Despite possessing their own share of unresolved rubbish, they exercise a degree of civility in their daily interactions. My attempts to goad them into a state of fury have resulted in nothing more than firm, well-intentioned lectures. (Of course, there are a few delightful days when I manage to crack them enough to evoke a facial expression that says, “What does my son see in this woman?”)
While most studies attribute yelling to a sense of control or a desire to be heard when one feels ignored, I fear that for us it’s become as basic as breathing. We can yell about anything, not just stuff that makes us mad.
It doesn’t help that my parents now live in a two-storey house. On a Sunday morning while the rest of us try to savour a lazy morning by sleeping in late, the dhobiwala will arrive with a load of my father’s shirts, ignorant of the ruckus he’s about to unleash.
Mom: YOUR IRONED CLOTHES HAVE COME!
Dad: PAY FOR IT!
Dad: JUST PAY HIM!
Mom: I CAN’T HEAR YOU!
Dad: WAIT, I’M COMING DOWN!
Mom: WHY DON’T YOU COME DOWN?
It would be funnier if this wasn’t a weekly ritual.
It’s easier to cloak our vulnerability with irrational shouting than admit we feel let down, taken for granted, or disappointed.
I like to take comfort in knowing that we’re not the flag-bearers of this dreadful addiction. When I watch the Costanzas on Seinfeld, the Wolowitzes on The Big Bang Theory and my favourite Portokalos family from My Big Fat Greek Wedding, I laugh at their crazed shenanigans because it hits so close to home. Loud families are entertaining to watch, offering us a raw khichdi of frustration, joy, and misunderstanding.
If I were to don the therapist’s hat, I’d say that at the heart of our condition is the inability to express what we really feel. It’s easier to cloak our vulnerability with irrational shouting than admit we feel let down, taken for granted, or disappointed. Our impassioned battles help us save face and maintain this element of dysfunction. On the plus side, however, I can safely say that beneath all the possible brain damage that has resulted from yelling for decades is the relief of being able to be the most unreasonable versions of ourselves and still be forgiven.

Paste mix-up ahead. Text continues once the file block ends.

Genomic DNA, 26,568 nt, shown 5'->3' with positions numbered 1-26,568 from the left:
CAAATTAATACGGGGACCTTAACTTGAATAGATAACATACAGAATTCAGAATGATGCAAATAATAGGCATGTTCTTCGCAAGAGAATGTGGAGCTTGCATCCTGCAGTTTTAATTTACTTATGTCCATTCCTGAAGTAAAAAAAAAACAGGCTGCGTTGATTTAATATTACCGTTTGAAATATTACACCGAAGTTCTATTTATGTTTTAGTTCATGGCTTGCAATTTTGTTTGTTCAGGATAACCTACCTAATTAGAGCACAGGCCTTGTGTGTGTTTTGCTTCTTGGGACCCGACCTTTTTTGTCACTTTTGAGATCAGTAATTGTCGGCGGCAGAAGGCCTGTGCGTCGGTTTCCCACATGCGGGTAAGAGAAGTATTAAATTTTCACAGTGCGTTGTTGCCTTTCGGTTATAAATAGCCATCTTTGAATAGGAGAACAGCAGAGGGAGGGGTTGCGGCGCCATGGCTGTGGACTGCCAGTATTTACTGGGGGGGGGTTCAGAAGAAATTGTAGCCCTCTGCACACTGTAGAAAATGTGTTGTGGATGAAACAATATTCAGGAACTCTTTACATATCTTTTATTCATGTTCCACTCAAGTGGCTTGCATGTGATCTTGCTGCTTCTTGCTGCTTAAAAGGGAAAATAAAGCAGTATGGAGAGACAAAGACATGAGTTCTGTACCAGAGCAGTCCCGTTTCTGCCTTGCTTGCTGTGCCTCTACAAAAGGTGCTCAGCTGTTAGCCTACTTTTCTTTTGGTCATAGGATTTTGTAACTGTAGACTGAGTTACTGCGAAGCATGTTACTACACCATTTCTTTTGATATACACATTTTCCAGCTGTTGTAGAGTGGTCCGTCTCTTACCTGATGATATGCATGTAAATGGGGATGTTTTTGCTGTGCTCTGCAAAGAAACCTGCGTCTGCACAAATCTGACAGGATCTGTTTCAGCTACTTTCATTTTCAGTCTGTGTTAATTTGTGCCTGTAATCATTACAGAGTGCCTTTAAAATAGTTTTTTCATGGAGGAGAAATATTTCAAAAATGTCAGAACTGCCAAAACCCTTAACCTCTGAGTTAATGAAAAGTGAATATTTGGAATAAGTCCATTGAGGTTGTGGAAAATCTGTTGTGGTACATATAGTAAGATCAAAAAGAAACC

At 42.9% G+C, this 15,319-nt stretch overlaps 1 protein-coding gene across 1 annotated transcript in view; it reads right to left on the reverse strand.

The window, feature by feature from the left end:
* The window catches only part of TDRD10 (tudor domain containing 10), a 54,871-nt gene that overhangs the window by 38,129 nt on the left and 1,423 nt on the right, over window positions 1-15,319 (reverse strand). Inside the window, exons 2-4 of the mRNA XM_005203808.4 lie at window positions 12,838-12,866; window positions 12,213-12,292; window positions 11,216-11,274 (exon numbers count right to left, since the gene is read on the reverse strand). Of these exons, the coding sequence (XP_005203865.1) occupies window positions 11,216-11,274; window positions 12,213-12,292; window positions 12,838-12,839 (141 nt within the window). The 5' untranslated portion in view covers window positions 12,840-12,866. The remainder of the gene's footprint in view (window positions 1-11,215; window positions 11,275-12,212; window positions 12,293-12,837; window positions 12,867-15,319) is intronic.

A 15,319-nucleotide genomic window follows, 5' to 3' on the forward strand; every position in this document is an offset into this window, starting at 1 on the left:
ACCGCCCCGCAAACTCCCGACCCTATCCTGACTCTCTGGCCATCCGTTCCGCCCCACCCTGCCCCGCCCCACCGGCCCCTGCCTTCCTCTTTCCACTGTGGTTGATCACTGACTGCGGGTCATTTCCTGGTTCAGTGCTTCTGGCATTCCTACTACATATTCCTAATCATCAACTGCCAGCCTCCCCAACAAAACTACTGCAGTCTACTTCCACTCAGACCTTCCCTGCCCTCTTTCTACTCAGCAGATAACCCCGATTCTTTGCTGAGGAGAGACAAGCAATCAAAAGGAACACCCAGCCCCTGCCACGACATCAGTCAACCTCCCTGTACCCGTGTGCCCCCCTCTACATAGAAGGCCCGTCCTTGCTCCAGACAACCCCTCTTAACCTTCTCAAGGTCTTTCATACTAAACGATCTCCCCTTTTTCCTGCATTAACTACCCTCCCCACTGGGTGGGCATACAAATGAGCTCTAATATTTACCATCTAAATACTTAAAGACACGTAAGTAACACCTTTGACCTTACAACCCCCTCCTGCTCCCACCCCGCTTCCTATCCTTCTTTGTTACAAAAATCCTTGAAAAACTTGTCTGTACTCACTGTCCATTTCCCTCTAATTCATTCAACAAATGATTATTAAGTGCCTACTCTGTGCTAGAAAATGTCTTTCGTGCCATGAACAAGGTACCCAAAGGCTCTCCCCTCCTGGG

Just last week my mother and sister got into an argument over a broken washing machine. As the simple issue of one person forgetting to dry the clothes escalated into accusations of laziness and inconsideration, my six-year-old daughter munching on some freshly cut pineapple asked, “‘Why are you guys shouting when you are so close to each other?”
Her innocuous question did the job of halting the scream-a-thon. I felt strangely proud of her wisdom, and myself for making her watch Daniel Tiger’s Neighbourhood, one of the most sensible shows for preschool children on managing emotions.
Now if only I could get myself and the rest of my family to watch it too.
An accountant turned writer who hoards handmade soaps and notebooks. Author of No time to moisturize, a parenting page & Half Boiled Indian, a collection of stories from the returning NRI perspective. Dogs complete me.